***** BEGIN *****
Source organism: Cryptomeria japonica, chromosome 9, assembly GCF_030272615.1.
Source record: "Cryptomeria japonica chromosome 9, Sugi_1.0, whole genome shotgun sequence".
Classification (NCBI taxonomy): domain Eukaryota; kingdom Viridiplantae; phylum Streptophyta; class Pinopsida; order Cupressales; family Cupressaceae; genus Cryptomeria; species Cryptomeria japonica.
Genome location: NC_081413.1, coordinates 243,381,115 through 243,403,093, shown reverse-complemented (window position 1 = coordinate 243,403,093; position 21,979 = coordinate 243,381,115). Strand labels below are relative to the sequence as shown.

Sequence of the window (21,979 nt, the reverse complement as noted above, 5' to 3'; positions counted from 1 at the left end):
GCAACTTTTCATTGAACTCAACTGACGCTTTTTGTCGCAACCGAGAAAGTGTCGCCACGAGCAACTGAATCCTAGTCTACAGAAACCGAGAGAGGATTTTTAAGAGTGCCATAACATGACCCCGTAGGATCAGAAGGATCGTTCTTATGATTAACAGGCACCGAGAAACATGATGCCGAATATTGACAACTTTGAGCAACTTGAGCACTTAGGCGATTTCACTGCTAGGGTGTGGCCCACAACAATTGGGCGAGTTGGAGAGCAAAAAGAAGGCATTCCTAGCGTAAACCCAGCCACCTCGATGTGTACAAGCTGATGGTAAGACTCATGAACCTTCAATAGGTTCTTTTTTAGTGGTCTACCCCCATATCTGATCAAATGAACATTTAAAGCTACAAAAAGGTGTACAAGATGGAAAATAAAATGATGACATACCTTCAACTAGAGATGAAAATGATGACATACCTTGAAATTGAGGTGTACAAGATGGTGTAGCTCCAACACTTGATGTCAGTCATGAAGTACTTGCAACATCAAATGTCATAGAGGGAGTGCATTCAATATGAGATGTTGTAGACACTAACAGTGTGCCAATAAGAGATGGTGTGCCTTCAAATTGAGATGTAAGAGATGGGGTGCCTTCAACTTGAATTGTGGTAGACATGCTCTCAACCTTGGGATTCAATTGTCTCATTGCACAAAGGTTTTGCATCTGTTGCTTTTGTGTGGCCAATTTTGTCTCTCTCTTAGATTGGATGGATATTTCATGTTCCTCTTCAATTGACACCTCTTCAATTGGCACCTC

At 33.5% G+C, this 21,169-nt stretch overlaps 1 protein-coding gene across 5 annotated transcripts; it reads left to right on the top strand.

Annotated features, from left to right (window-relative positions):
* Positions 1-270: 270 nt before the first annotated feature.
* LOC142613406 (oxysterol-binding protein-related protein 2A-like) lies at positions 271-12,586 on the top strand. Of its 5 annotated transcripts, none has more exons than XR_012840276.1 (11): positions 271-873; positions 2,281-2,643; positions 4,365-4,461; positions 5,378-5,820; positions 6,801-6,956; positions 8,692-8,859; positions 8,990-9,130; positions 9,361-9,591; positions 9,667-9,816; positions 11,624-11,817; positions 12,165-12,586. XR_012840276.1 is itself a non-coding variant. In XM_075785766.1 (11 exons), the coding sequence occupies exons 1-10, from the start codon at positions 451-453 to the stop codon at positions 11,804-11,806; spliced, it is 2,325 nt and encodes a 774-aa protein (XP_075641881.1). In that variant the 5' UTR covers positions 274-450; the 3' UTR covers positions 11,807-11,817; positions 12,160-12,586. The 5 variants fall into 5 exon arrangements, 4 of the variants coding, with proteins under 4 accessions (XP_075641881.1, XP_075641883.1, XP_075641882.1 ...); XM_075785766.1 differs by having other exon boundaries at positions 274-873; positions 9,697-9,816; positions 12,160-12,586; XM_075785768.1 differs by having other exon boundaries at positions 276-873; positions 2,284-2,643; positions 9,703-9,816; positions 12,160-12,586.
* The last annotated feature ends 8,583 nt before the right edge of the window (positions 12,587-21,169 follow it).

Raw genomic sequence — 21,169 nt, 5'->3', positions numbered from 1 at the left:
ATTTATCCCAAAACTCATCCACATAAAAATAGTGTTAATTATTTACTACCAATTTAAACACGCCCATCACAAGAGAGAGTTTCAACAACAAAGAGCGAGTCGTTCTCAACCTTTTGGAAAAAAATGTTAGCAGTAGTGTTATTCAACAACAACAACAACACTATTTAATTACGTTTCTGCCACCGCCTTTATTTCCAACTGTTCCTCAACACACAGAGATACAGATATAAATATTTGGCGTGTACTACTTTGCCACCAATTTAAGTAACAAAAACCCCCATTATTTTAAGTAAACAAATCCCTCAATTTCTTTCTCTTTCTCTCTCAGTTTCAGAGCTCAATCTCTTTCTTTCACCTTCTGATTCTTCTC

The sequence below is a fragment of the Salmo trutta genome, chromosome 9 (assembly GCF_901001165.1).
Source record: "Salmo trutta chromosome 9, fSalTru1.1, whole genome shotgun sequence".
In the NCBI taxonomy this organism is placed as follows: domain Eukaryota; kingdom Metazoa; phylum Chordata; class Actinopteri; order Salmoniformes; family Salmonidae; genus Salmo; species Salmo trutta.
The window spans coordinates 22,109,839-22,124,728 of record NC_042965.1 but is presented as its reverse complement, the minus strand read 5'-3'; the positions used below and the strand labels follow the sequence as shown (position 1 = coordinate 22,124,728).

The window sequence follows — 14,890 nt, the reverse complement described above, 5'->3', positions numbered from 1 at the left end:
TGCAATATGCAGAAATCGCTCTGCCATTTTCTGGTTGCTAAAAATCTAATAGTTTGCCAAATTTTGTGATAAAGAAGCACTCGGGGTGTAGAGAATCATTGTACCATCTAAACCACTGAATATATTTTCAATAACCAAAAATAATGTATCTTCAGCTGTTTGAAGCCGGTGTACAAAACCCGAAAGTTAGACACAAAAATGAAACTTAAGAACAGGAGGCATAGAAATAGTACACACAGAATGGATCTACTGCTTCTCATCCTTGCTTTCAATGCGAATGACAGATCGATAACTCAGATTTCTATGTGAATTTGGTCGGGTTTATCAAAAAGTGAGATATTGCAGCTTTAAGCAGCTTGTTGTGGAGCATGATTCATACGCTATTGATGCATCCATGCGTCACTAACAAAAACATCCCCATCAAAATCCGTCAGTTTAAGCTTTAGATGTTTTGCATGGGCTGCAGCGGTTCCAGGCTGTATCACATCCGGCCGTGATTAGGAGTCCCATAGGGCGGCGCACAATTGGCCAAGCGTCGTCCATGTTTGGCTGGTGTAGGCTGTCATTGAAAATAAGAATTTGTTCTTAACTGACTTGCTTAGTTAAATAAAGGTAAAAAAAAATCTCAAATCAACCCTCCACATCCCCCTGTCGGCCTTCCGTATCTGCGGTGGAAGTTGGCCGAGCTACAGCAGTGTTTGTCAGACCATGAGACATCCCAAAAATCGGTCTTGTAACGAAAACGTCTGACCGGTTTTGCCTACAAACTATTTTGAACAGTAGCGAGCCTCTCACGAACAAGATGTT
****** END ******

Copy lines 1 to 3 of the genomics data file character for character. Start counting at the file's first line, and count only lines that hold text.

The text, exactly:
Source organism: Cryptomeria japonica, chromosome 9, assembly GCF_030272615.1.
Source record: "Cryptomeria japonica chromosome 9, Sugi_1.0, whole genome shotgun sequence".
Classification (NCBI taxonomy): domain Eukaryota; kingdom Viridiplantae; phylum Streptophyta; class Pinopsida; order Cupressales; family Cupressaceae; genus Cryptomeria; species Cryptomeria japonica.